Every year, Bell employee C.J. Novak takes a road trip with his daughters – as a way to honor the wife and mother they lost to brain cancer years ago. On a recent trip, C.J.’s RV broke down. When he got to the repair shop, C.J. found the mechanic does so much more than fix vehicles – he also restores hope.
C.J. Novak, IT User Provisioning Supervisor
Steve Wallace of Wallace Auto Care
When C.J.’s second child, Gloria, was born, he found out his wife, Andrea, had a brain tumor, and she only had 2 years left to live.
What Andrea wanted to do most while she still could was show her daughters pandas. So C.J. got a list of every zoo in the country, found out which had pandas and made a list of the ones they wanted to visit.
“I took my girls and my wife to every zoo starting with number one working our way down,” C.J. notes.
At the first zoo, the pandas weren’t on display. At the second, they were sick. And at the third, the exhibit was closed. Seeing how disheartened her mom was, Elly – their first-born, who was 3½ years old at the time – pointed out a face painter and offered to be her mom’s panda.
“We got her face painted right then and there, and from then on we said, ‘If we go to zoos and there are no pandas, you’re going to be the pandas,’” C.J. explains.
He’s called his daughters “the pandas” ever since.
Though they continued to visit zoos, Andrea never did get to see pandas with her daughters. After her death, C.J. took his “pandas” to the Smithsonian’s National Zoo in Washington, D.C., where they finally saw pandas for the first time.
Now, every July for their birthdays (which are just 2 days apart), they take a few weeks off and road trip wherever “the pandas” want to go.
In 2021, one of them wanted a lobster roll and the other wanted to see the Gulf of Mexico, so they packed up their RV and headed for Maine – with plans to stop by Florida after.
“The trip itself seems ludicrous if you think about it,” C.J. acknowledges. “You’re driving from North Dakota to Maine and then from Maine to Florida, and we do all this in just a few weeks. But the driving is the thing we do as a family.”
Late at night on July 3, it was storming as C.J. drove through Albany, N.Y., and his RV had a major mechanical failure. He made it to Wallace Auto Care, which was closed, but he couldn’t risk driving farther without permanently damaging the vehicle.
“This building is extremely small, and I mean two-car-family-garage small, but we have no choice,” C.J. recalls.
They camped out in the RV in the auto shop’s parking lot that night and, because of the July 4th holiday, all the next day. When the shop opened July 5, the Novaks met Steve Wallace.
“He comes out to us very curious because the entire front side of his building is the same size as our RV, which is parked, blocking his building,” C.J. says. “He’d never worked on an RV before and didn’t know anybody who’d worked on an RV like ours, but he said he’d look at it and get us back on the road.”
Over the next 5 days as Steve worked on the RV, C.J. and his daughters stayed at a nearby hotel. They spent a lot of time hanging out in Steve’s lobby, talking to his customers, and they learned not only how reliable Steve is, but also how giving.
“One woman explained that one time she needed an oil change and had a check-engine light on, and she didn’t have money. But he went ahead and got her back on the road and didn’t charge her a penny for it,” C.J. notes. “I asked him why he takes care of people the way he does, and he said it was because there was a point in his life when he ran into hard times and somebody gave him a chance.”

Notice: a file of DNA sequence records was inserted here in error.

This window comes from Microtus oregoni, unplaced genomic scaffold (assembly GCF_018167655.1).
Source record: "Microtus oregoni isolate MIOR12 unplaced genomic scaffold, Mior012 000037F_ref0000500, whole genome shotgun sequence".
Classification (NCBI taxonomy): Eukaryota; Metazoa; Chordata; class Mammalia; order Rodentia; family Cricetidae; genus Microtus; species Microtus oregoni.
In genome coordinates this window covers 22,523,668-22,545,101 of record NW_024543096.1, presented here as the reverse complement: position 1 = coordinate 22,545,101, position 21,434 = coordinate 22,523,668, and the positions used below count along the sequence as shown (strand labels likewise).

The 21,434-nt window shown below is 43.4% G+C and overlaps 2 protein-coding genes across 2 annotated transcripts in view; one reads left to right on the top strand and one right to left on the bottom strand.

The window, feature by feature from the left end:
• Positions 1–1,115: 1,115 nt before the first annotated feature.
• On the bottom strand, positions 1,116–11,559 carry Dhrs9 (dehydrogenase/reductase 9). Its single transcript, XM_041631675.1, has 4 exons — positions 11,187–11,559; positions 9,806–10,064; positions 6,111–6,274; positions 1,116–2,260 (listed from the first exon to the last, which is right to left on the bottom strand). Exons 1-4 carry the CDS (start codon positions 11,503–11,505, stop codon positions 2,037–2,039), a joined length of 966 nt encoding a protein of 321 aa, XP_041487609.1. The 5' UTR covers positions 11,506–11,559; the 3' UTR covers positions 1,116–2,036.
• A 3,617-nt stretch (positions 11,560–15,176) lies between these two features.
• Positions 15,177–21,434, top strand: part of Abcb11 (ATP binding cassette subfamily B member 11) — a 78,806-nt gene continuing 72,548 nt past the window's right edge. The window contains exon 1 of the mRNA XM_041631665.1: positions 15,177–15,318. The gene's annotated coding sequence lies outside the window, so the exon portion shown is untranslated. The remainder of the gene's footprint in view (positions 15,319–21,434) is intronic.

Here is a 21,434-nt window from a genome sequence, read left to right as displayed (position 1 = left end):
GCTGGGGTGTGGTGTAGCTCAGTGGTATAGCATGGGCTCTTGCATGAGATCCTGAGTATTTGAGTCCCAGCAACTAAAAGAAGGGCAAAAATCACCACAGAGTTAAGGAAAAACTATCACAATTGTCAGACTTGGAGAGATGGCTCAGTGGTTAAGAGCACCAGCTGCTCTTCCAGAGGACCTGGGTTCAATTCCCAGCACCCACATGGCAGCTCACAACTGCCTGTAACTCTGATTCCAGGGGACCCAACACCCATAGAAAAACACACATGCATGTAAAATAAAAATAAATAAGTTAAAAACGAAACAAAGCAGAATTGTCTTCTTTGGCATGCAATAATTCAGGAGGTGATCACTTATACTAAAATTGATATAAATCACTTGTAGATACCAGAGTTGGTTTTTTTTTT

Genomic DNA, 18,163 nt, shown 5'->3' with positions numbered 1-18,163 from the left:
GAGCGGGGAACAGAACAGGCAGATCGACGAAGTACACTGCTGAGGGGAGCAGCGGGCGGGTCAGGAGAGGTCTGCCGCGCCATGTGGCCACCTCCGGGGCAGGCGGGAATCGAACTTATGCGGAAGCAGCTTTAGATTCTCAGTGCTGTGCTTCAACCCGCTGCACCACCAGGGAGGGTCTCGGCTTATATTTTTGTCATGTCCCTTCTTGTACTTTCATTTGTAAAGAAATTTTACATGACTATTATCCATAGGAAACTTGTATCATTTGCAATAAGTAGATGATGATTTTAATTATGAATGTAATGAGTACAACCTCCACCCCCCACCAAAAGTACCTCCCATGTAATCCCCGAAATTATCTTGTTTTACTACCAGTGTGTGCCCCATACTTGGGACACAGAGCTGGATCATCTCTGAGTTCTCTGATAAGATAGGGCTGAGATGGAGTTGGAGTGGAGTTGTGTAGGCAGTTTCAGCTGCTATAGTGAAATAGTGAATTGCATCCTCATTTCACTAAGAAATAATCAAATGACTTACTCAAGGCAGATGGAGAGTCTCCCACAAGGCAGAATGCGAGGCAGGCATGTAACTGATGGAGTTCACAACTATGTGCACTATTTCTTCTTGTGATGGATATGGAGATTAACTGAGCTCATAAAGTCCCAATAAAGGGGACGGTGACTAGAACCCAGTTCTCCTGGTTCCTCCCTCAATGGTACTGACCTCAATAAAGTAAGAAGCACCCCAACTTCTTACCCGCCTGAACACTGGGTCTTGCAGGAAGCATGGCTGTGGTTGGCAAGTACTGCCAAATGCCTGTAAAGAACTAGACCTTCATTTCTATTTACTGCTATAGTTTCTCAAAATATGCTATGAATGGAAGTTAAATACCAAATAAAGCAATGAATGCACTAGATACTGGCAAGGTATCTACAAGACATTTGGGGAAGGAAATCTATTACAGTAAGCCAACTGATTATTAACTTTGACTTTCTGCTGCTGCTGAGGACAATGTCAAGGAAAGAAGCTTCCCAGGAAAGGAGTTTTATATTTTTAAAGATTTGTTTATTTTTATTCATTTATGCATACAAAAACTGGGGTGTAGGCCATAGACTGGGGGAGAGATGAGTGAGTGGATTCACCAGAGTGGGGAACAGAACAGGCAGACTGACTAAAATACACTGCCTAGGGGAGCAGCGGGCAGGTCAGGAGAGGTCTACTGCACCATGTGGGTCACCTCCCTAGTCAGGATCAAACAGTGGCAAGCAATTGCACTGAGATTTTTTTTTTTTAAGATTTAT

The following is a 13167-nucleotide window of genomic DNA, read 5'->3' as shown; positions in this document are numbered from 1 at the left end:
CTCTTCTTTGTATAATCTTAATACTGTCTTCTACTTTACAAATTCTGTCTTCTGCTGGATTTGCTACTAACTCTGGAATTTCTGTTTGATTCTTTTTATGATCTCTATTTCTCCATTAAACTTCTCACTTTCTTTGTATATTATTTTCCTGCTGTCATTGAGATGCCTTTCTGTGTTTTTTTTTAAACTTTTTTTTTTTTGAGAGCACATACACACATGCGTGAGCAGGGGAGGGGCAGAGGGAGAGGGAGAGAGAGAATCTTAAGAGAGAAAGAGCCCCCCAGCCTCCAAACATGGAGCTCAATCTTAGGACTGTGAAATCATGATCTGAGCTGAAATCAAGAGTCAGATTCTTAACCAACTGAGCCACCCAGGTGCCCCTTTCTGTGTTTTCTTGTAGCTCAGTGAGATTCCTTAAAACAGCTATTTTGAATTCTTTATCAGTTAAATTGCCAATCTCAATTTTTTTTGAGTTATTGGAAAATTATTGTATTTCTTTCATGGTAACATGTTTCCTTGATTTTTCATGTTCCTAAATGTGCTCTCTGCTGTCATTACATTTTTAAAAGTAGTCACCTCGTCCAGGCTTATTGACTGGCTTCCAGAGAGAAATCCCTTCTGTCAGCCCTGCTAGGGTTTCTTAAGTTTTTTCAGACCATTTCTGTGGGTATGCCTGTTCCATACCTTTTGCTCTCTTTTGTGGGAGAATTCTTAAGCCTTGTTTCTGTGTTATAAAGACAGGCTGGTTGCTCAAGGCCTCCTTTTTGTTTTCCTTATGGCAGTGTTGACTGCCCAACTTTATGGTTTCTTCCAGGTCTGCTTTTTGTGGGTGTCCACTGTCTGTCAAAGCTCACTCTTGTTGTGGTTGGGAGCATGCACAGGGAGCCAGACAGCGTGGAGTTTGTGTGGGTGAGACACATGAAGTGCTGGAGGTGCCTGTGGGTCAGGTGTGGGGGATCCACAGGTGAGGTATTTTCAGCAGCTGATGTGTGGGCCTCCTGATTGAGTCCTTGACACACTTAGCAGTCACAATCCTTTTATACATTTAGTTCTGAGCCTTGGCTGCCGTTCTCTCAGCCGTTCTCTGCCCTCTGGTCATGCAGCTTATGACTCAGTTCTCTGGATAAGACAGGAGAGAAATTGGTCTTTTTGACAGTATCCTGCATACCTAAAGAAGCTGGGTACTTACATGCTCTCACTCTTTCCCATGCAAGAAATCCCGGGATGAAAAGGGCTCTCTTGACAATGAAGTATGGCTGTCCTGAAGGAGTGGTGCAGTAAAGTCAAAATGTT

In repairing the RV, Steve ended up having to make specialty tools to get the job done. But it was more than his exceptional customer service that stuck with C.J. and his daughters. He also shared words of wisdom along the way.
“When I heard him say, ‘A mistake is only a mistake if you don’t learn something from it,’ that really resonated. It stuck with me as we drove away, and it stuck with my children as they said, ‘Oh this isn’t a mistake. I’m going to learn something from this,’” C.J. remarks.
The Novak family ended up having to cut their trip short. The next year when C.J. asked his “pandas” what they wanted to do, they wanted to visit Steve in Albany.
“He made that much of an impact on them and that much of an impact on me, and I see that he makes that much of an impact on everybody around him,” C.J. comments. “That’s a big deal.”
Because of the difference Steve makes for others, C.J. decided to give $2,000 of his Pay It Forward funds to Steve.
“If Steve is paying it forward, the least we can do is help him pay it forward,” C.J. notes.
July 5, 2022, they pulled up to Wallace Auto Care and saw Steve’s jaw drop.
“I explained to him that he left this imprint on myself and on my girls that isn’t going away,” C.J. says. “I told him that even if it doesn’t seem like people notice or care what you’re doing, it means something to people like us.”
When C.J. handed Steve the check, his jaw again dropped, and his eyes filled with tears.
“He says, ‘This means more than you know,’” C.J. remarks. “It’s difficult to put into words the feeling that comes from knowing your workplace truly cares about you and other people to the extent where they say, ‘Go out and do good things on our dime.’ It really shows how community-oriented Bell is with the Pay It Forward program.”Through the Pay It Forward program, Bell gives employees money each year to donate to people in need and causes they care about.